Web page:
Figure 1: Rating by students of positive aspects of teamwork during the second semester

The introduction of setting team norms was done for the first time and had a positive impact on the student experience. An extract from one reflective journal entry gives some insight to this process:

The questionnaire also assisted our group to come up with a set of norms in regards to work standards, communication and facilitation. This practice was particularly helpful, as it ensured that all of our team members were on the same track and shared some similar ideas.
Finally, students were asked to comment on their journey through the team development process using the Tuckman model. There were 160 responses of which 132 (82.5%) were positive, 23 (14.5%) were negative and 5 (3%) with no comment. Students noted the following:
Forming is the first stage in establishing the team. We performed so good in this stage with areas such as introducing team members. We chose a place and time for group meetings. Each member talked about their expectations when working in a group. We agreed to choose a team leader and also identified goals for our group. All members agreed to finish the report as soon as possible.

During the norming stage, there were some conflicts as some wouldn't turn up to meetings or communication was harsh. But during the performing stage, things went extremely well. In fact, encouragement and motivation was the tool that influenced our performance as a team.

In addition to students commenting on team development through Tuckman's model, general comments also indicated a greater awareness of interpersonal strengths and weaknesses. Students commented on the skills which their team performed successfully and they also articulated the teamwork skills which required further development. The explicit teaching of teamwork skills and processes has effectively developed a greater level of awareness in students, which in turn, has ultimately contributed to the development of sustainable and transferable teamwork skills.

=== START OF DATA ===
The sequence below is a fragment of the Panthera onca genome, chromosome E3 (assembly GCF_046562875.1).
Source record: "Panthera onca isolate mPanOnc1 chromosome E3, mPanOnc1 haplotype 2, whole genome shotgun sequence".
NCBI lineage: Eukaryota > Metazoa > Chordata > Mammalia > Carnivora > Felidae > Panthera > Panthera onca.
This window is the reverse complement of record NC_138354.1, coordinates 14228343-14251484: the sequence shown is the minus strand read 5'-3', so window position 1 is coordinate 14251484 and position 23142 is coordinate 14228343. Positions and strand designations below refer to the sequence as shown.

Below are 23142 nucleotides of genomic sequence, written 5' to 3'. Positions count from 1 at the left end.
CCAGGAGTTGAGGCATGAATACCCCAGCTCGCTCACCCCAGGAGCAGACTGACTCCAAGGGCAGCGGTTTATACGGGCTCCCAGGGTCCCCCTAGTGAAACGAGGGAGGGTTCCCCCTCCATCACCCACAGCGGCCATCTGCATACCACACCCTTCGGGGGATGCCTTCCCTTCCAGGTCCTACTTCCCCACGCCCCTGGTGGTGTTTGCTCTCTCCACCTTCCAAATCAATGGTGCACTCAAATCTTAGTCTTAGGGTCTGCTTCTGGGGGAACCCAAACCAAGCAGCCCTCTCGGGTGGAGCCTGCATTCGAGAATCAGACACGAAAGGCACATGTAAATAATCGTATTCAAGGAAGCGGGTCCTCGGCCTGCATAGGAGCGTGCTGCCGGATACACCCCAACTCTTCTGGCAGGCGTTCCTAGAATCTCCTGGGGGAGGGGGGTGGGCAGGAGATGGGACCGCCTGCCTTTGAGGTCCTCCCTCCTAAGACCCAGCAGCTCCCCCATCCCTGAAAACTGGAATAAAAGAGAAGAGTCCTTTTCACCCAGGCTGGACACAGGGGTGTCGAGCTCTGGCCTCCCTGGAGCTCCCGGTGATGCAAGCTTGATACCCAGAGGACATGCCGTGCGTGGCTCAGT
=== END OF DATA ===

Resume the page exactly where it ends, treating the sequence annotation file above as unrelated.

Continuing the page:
Although our team work was not as efficient and effective as it could have been, the challenges that we faced were enlightening. The conflict that we were confronted with and the methods that we used to resolve this conflict gave us the experience for future team work situations.


This paper has explored how one employability skill, linked to a graduate attribute, can be taught within a university business course to positively engage students in the teamwork process. By using the Business Edge course as an example, Tuckman's process-oriented approach was investigated and was found useful in making generic teamwork skills both explicit and valued. Our research is a simple overview of a complex set of issues, attributes and challenges which underlie the processes involved in implementing, facilitating and assessing teamwork. Future research, through engaging past Business Edge students in focus groups and the feedback loop, may assist in identifying the processes considered most beneficial by the students themselves in sustaining cohesive, transferable teamwork skills.


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Authors: Linda Riebe, Dean Roepen and Bruno Santarelli, Edith Cowan University. Email: l.riebe@ecu.edu.au, d.roepen@ecu.edu.au, b.santarelli@ecu.edu.au

Please cite as: Riebe, L., Roepen, D. & Santarelli, B. (2010). Getting the teamwork edge: Sustaining skills for future employability. In Educating for sustainability. Proceedings of the 19th Annual Teaching Learning Forum, 28-29 January 2010. Perth: Edith Cowan University. http://otl.curtin.edu.au/tlf/tlf2010/refereed/riebe.html

Copyright 2010 Linda Riebe, Dean Roepen and Bruno Santarelli. The authors assign to the TL Forum and not for profit educational institutions a non-exclusive licence to reproduce this article for personal use or for institutional teaching and learning purposes, in any format, provided that the article is used and cited in accordance with the usual academic conventions.